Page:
Welcome to the latest edition of 24 Frames. Andrew Jamieson will be guiding you through the exciting, confusing and often brilliant world of 'film'. Expect news, trailers and plenty of opinion.

The 'Television' Edition

This week I watched the trailer for the new HBO series True Detective (2013) that premiers on the cable channel in January. The series features movie stars Woody Harrelson, Matthew McConaughey and Michelle Monaghan, and it looks like yet another thrilling addition to HBO's swelling cannon of critical and commercial hits. While debates have raged over the past few years about the relevance of television over movies and vice versa, to me the two mediums can live side by side and actually serve to benefit one another without one enjoying critical consensus or exclusivity over the other.

I remember a few years ago when the gangster themed series, Boardwalk Empire (2010) first arrived on our screens, what this represented to me was the symbiotic modern relationship between cinema and television. The show which starred Steve Buscemi as a gangster Enoch 'Chucky' Thompson had a budget that was comparable to any feature length movie and was produced by Martin Scorsese and Mark Wahlberg. As we know now the television show was a complete success with audiences and critics alike. However to me one of the reasons for its acclaim was its connection to the cinematic history of its producers and stars. Audiences were already well aware of the fact that Scorsese had defined his cinematic legacy by his connection to motion pictures that dealt with the murky world of criminal enterprise in terms of Goodfellas (1990) and Casino (1995).

Paradoxically when you look at Scorsese's back catalogue his movies tend to move across different narrative landscapes that have little to do thematically with the gangster movies he is renowned for. However because of the attachment cinema audiences have to his movies this meant that Boardwalk Empire was always going to be a success because of the name attached to the series. Another result of this factor was that despite the fact the series was not iconoclastic, it still reached an audience and found success because of its relationship to cinema.

I also remember the joyous day in 2007 when the Blu Ray edition of the first series of Mad Men (2007) first arrived on my doorstep. The show was produced by Lionsgate and it was one of the first times I had ever seen the Lionsgate logo on screen. Looking back on this moment now when Lionsgate has grown to be the box office behemoth behind The Hunger Games trilogy and now the Twilight franchise too (the company recently purchased Summit entertainment). It would not be superfluous to suggest that when the Twilight movies are rebooted, then television may well feature in any continuation of that series.

Disney's Marvel studios recently sanctioned the Agents of Shield television show and the latest episode was directly linked to the events of Thor: The Dark World (2013). When you look at the success of the long running television show True Blood, its main character Sookie was played by Canadian actress Anna Paquin. Paquin was already one of the youngest Oscar winners in history for her performance in Jane Campion's The Piano (1993) and she had also featured in three X-Men movies prior to working on the popular vampire series. Homeland features Claire Danes who was already a star after roles in Romeo and Juliet (1996), Stardust (2007) and Terminator: 3 Rise of the Machines (2003). Ironically Dane's career had gained traction from early HBO appearances and on the beautifully surreal series My So Called Life.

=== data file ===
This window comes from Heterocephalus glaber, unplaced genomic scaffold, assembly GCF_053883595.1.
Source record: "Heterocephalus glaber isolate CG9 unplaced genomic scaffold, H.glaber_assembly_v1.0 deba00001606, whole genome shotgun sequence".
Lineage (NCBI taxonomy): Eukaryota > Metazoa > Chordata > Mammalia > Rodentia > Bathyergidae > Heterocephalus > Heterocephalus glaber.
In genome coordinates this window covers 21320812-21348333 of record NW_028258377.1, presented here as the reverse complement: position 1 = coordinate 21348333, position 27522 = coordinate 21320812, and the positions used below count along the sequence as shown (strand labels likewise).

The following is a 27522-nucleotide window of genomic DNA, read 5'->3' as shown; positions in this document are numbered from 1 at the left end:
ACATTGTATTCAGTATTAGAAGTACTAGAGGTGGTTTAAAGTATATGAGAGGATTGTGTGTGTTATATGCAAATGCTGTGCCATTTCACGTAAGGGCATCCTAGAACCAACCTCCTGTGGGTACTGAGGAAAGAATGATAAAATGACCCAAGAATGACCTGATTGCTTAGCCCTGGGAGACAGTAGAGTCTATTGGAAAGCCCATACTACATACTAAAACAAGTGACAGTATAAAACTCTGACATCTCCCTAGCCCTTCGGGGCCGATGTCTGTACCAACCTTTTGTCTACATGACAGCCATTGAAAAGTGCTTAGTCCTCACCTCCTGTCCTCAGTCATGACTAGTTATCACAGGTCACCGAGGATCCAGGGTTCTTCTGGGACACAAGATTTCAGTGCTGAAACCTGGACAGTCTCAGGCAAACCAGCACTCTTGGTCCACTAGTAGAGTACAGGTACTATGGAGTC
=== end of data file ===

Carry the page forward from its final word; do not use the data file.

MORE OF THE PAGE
• Claire Danes in Homeland

I would also suggest that the improvement in television over the past eight years has also meant that you get to see your favourite actors feature in more roles and in more arenas. Game of Thrones actress Natalie Dormer recently appeared in Rush (2013), The Counsellor and she will also feature in the last two Hunger Games movies. While Olivia Wilde went from the schmaltzy but cool teen series The OC to successful Hollywood career. The British actor Benedict Cumberbatch's star has risen to the stratosphere after he redefined Sherlock Homes for the BBC.

My point here is that the union between cinema and television is something to savour as most of us are simply fans of these actors. Now we get to see them on television and on the cinema screen, to me that is something to celebrate. My one caveat would be that I hope this new union does not hinder the potential career of an actor or actress working in TV because the role went to a multiplex star.

In short, next year I will see Matthew McConaughey work with Christopher Nolan for two or more hours, then I will probably sit down with the True Detective box set and watch him for eight episodes of crime drama. For that fact alone the union between movies and TV can only be a good thing.